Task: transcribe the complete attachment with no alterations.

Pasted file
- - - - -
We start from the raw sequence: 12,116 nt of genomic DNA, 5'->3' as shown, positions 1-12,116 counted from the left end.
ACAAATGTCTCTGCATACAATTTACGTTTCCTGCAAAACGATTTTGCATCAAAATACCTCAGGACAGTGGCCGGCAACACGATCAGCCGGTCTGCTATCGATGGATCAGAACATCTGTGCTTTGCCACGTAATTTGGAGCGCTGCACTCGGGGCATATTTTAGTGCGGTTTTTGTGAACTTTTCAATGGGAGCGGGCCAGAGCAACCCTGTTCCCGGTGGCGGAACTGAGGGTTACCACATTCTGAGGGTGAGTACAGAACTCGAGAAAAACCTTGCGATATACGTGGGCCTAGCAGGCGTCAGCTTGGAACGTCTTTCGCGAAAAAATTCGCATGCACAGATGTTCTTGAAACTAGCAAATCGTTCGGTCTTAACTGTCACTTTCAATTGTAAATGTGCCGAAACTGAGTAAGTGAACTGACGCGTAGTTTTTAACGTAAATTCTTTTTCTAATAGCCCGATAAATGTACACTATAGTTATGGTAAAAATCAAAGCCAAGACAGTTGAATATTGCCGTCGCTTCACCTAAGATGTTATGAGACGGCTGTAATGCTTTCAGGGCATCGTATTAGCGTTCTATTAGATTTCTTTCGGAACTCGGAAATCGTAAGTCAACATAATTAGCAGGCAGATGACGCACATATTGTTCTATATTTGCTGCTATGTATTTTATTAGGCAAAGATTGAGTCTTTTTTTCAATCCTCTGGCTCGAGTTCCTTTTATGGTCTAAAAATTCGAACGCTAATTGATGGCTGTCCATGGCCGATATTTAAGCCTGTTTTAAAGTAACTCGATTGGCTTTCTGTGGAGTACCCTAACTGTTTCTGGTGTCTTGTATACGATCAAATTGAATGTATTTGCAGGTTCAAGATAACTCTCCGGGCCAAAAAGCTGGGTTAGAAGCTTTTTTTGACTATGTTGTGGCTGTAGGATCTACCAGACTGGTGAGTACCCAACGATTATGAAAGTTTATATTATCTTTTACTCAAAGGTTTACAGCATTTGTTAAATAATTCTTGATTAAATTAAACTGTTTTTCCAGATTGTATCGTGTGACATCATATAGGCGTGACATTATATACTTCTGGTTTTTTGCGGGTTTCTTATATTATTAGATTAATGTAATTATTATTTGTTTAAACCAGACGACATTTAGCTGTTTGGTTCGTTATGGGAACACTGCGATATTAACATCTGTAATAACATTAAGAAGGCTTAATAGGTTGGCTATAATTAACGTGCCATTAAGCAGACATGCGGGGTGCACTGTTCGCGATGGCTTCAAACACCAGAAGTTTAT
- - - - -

We start from the raw sequence: 12,116 nt of genomic DNA, 5'->3' as shown, positions 1-12,116 counted from the left end.
ACAAATGTCTCTGCATACAATTTACGTTTCCTGCAAAACGATTTTGCATCAAAATACCTCAGGACAGTGGCCGGCAACACGATCAGCCGGTCTGCTATCGATGGATCAGAACATCTGTGCTTTGCCACGTAATTTGGAGCGCTGCACTCGGGGCATATTTTAGTGCGGTTTTTGTGAACTTTTCAATGGGAGCGGGCCAGAGCAACCCTGTTCCCGGTGGCGGAACTGAGGGTTACCACATTCTGAGGGTGAGTACAGAACTCGAGAAAAACCTTGCGATATACGTGGGCCTAGCAGGCGTCAGCTTGGAACGTCTTTCGCGAAAAAATTCGCATGCACAGATGTTCTTGAAACTAGCAAATCGTTCGGTCTTAACTGTCACTTTCAATTGTAAATGTGCCGAAACTGAGTAAGTGAACTGACGCGTAGTTTTTAACGTAAATTCTTTTTCTAATAGCCCGATAAATGTACACTATAGTTATGGTAAAAATCAAAGCCAAGACAGTTGAATATTGCCGTCGCTTCACCTAAGATGTTATGAGACGGCTGTAATGCTTTCAGGGCATCGTATTAGCGTTCTATTAGATTTCTTTCGGAACTCGGAAATCGTAAGTCAACATAATTAGCAGGCAGATGACGCACATATTGTTCTATATTTGCTGCTATGTATTTTATTAGGCAAAGATTGAGTCTTTTTTTCAATCCTCTGGCTCGAGTTCCTTTTATGGTCTAAAAATTCGAACGCTAATTGATGGCTGTCCATGGCCGATATTTAAGCCTGTTTTAAAGTAACTCGATTGGCTTTCTGTGGAGTACCCTAACTGTTTCTGGTGTCTTGTATACGATCAAATTGAATGTATTTGCAGGTTCAAGATAACTCTCCGGGCCAAAAAGCTGGGTTAGAAGCTTTTTTTGACTATGTTGTGGCTGTAGGATCTACCAGACTGGTGAGTACCCAACGATTATGAAAGTTTATATTATCTTTTACTCAAAGGTTTACAGCATTTGTTAAATAATTCTTGATTAAATTAAACTGTTTTTCCAGATTGTATCGTGTGACATCATATAGGCGTGACATTATATACTTCTGGTTTTTTGCGGGTTTCTTATATTATTAGATTAATGTAATTATTATTTGTTTAAACCAGACGACATTTAGCTGTTTGGTTCGTTATGGGAACACTGCGATATTAACATCTGTAATAACATTAAGAAGGCTTAATAGGTTGGCTATAATTAACGTGCCATTAAGCAGACATGCGGGGTGCACTGTTCGCGATGGCTTCAAACACCAGAAGTTTAT